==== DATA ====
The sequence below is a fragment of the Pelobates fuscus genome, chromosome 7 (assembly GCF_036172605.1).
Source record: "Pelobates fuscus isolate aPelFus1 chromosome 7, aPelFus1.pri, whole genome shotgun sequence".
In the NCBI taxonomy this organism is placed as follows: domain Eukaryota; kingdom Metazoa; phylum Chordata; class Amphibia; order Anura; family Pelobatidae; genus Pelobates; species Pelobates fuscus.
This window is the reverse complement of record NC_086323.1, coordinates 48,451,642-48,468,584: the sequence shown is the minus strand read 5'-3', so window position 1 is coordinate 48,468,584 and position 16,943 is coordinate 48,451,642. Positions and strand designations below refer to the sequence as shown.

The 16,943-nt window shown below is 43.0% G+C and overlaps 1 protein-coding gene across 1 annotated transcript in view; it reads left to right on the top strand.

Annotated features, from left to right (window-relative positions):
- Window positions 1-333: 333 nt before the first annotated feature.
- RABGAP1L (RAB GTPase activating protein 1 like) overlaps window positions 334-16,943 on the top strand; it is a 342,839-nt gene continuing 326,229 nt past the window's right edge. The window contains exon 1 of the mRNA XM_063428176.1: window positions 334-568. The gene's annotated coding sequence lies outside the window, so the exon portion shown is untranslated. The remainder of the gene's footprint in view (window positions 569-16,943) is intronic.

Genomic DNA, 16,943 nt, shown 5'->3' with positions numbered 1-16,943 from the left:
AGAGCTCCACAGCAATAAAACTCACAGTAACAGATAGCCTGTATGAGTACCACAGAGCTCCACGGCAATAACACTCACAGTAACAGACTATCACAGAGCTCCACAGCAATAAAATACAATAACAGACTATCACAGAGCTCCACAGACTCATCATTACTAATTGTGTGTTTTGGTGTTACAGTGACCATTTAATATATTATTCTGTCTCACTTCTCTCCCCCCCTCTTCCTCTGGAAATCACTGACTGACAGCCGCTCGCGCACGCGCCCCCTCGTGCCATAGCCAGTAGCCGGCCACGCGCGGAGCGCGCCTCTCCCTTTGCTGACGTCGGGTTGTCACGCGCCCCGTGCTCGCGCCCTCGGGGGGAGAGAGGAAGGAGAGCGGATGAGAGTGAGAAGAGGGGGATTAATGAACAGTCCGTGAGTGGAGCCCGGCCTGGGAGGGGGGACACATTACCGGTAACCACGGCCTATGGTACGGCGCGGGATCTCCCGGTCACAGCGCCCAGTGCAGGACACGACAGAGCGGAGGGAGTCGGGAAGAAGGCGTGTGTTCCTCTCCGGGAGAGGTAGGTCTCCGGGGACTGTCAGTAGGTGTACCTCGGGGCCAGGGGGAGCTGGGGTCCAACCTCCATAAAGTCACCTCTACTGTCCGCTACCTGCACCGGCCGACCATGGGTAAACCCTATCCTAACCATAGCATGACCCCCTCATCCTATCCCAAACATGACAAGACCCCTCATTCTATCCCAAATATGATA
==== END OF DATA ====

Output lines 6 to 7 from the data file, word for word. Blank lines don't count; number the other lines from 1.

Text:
Annotated features, from left to right (window-relative positions):
- Window positions 1-333: 333 nt before the first annotated feature.